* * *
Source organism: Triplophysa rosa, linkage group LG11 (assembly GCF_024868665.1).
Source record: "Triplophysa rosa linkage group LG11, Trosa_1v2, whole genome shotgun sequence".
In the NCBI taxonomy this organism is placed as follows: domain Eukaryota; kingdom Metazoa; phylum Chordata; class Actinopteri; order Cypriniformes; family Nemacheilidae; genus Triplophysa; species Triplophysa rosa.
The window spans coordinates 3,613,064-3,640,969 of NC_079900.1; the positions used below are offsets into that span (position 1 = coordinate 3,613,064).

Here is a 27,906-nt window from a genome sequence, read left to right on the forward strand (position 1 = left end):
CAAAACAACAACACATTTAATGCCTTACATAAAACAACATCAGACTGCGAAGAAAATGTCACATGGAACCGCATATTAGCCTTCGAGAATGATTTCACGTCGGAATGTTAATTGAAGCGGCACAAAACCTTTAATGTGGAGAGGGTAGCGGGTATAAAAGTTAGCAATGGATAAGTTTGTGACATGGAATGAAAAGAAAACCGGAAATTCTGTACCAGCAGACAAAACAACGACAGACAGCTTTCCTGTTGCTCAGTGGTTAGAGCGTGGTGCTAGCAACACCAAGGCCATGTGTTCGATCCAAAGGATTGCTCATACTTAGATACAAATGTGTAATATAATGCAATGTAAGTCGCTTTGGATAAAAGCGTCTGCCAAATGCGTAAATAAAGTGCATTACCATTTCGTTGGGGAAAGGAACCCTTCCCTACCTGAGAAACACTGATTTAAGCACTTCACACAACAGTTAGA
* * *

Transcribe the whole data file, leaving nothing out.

Source organism: Triplophysa rosa, linkage group LG11 (assembly GCF_024868665.1).
Source record: "Triplophysa rosa linkage group LG11, Trosa_1v2, whole genome shotgun sequence".
In the NCBI taxonomy this organism is placed as follows: domain Eukaryota; kingdom Metazoa; phylum Chordata; class Actinopteri; order Cypriniformes; family Nemacheilidae; genus Triplophysa; species Triplophysa rosa.
The window spans coordinates 3,613,064-3,640,969 of NC_079900.1; the positions used below are offsets into that span (position 1 = coordinate 3,613,064).

Here is a 27,906-nt window from a genome sequence, read left to right on the forward strand (position 1 = left end):
CAAAACAACAACACATTTAATGCCTTACATAAAACAACATCAGACTGCGAAGAAAATGTCACATGGAACCGCATATTAGCCTTCGAGAATGATTTCACGTCGGAATGTTAATTGAAGCGGCACAAAACCTTTAATGTGGAGAGGGTAGCGGGTATAAAAGTTAGCAATGGATAAGTTTGTGACATGGAATGAAAAGAAAACCGGAAATTCTGTACCAGCAGACAAAACAACGACAGACAGCTTTCCTGTTGCTCAGTGGTTAGAGCGTGGTGCTAGCAACACCAAGGCCATGTGTTCGATCCAAAGGATTGCTCATACTTAGATACAAATGTGTAATATAATGCAATGTAAGTCGCTTTGGATAAAAGCGTCTGCCAAATGCGTAAATAAAGTGCATTACCATTTCGTTGGGGAAAGGAACCCTTCCCTACCTGAGAAACACTGATTTAAGCACTTCACACAACAGTTAGA